1 An optical roughness measuring instrument for measuring R.M.S. roughness over a predetermined range comprising, in combination and in optical alignment, a source of optical radiations, means for producing a beam therefrom of suitably low divergence, a roughness sample holder, means for directing said beam onto the surface of the sample in saidholder at substantially normal incidence to produce a reflected beam, means for selecting two narrow wavelength bands of the reflected beam, the wavelength of the shorter band being at least ten times as long as the maximum R.M.S. roughness to be measured, a radiation detector, means for imaging the two selected narrow bands of the reflected beam thereon, means for attenuating at least one of the narrow bands, means for chopping the radiation located intermediate the light source and the detector, means for generating a reference signal said means being actuated in synchronism with the chopping means, a phase sensitive A.C. amplifier, means for connecting the output of the radiation detector to the input of said amplifier, and means for indicating polarity and magnitude of the amplifier output whereby said means indicate a function of the relative amounts of radiation in the two bands striking the detector.
2. A optical roughness measuring instrument for measuring R.M.S. roughness over a predetermined range comprising, in combination and in optical alignment, a source of optical radiations, means for producing a narrow beam therefrom of suitably low divergence, a roughness sample holder, means for directing said narrow beam onto the surface of said holder at substantially normal incidence to produce a reflected beam, means for selecting two narrow wavelength bands from the reflected beam, the Wavelength of the shorter band being at least approximately thirty times as long as the maximum R.M.S. roughness to be measured, a radiation detector, means for imaging the two selected narrow bands of the reflected beam thereon, means for attenuating at least one of the narrow bands, means for chopping the radiation location intermediate the narrow beam forming means and the detector, means for generating a reference signal said means being actuated in synchronism with the chopping means, a phase sensitive A.C. amplifiers, means for connecting the output of the radiation detector to the input of said amplifier, and means for indicating polarity and magnitude of the amplifier output whereby said means indicate a function of the difference of radiation in the two bands striking the detector.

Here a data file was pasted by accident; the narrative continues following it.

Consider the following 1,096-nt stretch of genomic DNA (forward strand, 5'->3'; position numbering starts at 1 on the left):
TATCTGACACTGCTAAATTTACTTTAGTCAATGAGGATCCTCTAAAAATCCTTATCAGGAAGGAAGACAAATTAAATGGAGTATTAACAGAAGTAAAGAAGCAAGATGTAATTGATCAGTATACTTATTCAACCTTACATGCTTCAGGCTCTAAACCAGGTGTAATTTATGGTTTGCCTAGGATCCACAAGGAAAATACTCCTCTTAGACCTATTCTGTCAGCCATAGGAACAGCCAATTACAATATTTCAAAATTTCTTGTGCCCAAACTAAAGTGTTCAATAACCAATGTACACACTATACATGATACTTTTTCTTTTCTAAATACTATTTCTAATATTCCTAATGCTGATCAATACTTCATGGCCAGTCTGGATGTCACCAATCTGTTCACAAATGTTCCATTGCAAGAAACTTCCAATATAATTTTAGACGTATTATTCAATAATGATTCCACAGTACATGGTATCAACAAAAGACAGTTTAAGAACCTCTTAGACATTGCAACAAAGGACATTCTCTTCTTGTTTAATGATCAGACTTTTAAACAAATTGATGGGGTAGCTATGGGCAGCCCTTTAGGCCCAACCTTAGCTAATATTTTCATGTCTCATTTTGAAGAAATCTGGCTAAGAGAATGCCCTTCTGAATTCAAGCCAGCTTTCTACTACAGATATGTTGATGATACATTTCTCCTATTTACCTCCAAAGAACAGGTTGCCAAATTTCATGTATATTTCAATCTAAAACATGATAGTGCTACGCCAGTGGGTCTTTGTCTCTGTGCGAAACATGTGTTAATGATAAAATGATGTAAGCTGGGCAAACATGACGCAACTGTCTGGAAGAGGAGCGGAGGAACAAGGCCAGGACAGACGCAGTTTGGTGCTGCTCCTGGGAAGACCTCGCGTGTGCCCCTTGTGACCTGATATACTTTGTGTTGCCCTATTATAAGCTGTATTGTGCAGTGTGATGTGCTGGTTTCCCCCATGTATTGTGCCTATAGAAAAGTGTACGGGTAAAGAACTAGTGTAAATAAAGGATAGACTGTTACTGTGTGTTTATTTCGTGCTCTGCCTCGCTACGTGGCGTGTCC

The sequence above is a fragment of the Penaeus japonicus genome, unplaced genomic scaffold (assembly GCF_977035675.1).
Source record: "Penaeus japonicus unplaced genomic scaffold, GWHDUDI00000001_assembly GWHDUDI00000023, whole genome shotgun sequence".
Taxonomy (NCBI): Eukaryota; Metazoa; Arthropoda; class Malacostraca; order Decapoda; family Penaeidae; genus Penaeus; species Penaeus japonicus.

3. An instrument according to claim 2 in which the attenuating means is in one of the bands only and is a micrometric logarithmic optical attenuator whereby when the attenuator is moved to produce zero output from the amplifier, its movement is a linear function of the square of R.M.S. roughness.
4. An instrument according to claim 3 in which the attenuating means comprise movable optical wedges.
5. An instrument according to claim 1 in which the means for producing two bands of radiation com-prises a movable spectrum forming element and a mask with two slits in the dispersed beam positioned to select the pair of radiation bands.
6. An instrument according to claim 5 in which the spectrum forming means is a prism and the position of the slits is such that the wavelength of the shorter band is at least about thirty times the maximum R.M.S. roughness to be measured.